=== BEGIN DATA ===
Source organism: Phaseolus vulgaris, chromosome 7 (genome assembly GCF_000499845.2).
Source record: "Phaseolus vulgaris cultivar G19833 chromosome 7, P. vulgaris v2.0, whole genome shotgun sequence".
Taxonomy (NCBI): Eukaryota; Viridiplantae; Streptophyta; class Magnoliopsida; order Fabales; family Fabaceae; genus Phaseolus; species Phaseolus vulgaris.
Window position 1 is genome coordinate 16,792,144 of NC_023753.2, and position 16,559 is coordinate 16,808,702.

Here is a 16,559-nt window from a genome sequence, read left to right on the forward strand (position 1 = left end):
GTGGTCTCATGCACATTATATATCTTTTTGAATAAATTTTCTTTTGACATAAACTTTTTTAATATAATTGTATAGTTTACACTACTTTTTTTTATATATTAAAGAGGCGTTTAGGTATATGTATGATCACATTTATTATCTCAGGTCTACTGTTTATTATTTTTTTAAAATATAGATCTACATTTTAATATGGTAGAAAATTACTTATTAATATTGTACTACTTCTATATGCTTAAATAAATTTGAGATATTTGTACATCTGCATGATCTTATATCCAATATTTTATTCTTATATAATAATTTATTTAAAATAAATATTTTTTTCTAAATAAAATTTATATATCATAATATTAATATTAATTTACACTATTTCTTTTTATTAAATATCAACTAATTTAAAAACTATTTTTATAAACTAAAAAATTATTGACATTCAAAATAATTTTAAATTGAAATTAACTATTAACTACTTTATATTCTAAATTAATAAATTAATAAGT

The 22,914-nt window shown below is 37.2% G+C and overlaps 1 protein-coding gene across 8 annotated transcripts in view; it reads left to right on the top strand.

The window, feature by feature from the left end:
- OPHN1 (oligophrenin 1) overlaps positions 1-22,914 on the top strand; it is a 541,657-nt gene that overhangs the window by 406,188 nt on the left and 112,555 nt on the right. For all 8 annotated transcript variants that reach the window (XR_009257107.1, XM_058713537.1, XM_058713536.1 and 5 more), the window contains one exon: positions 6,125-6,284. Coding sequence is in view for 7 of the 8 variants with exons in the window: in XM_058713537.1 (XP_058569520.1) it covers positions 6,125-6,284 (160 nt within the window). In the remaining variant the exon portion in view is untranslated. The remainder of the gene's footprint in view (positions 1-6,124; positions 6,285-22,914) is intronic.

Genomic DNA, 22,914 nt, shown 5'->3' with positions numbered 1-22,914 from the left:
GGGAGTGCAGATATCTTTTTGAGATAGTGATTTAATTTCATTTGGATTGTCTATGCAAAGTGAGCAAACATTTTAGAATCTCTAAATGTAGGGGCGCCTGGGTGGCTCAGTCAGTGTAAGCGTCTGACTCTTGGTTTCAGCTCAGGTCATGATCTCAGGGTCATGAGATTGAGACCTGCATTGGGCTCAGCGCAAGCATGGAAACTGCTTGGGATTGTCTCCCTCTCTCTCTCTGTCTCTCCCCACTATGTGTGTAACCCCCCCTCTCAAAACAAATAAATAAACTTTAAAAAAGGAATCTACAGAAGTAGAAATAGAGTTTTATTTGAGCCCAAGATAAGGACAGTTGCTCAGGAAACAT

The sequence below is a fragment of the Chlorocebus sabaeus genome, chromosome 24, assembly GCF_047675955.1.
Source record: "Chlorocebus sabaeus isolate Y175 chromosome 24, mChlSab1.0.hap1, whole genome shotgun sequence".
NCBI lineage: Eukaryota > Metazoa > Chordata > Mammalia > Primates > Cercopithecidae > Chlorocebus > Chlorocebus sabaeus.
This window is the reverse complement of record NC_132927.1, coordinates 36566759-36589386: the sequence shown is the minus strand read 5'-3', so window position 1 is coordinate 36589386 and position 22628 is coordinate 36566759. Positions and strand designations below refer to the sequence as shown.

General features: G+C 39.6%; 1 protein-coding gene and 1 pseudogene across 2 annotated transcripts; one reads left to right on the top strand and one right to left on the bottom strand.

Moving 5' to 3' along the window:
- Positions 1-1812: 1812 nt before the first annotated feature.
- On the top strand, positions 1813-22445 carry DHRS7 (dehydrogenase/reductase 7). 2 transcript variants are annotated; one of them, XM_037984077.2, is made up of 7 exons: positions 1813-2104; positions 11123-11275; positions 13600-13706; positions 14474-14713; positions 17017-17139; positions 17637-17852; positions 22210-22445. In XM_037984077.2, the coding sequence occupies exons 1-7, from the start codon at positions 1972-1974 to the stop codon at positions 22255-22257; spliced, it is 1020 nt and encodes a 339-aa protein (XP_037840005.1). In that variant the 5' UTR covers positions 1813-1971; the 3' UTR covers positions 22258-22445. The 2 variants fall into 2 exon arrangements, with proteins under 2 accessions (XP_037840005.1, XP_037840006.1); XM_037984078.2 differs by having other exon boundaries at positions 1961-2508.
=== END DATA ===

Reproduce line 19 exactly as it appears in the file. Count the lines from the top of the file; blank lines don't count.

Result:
- On the top strand, positions 1813-22445 carry DHRS7 (dehydrogenase/reductase 7). 2 transcript variants are annotated; one of them, XM_037984077.2, is made up of 7 exons: positions 1813-2104; positions 11123-11275; positions 13600-13706; positions 14474-14713; positions 17017-17139; positions 17637-17852; positions 22210-22445. In XM_037984077.2, the coding sequence occupies exons 1-7, from the start codon at positions 1972-1974 to the stop codon at positions 22255-22257; spliced, it is 1020 nt and encodes a 339-aa protein (XP_037840005.1). In that variant the 5' UTR covers positions 1813-1971; the 3' UTR covers positions 22258-22445. The 2 variants fall into 2 exon arrangements, with proteins under 2 accessions (XP_037840005.1, XP_037840006.1); XM_037984078.2 differs by having other exon boundaries at positions 1961-2508.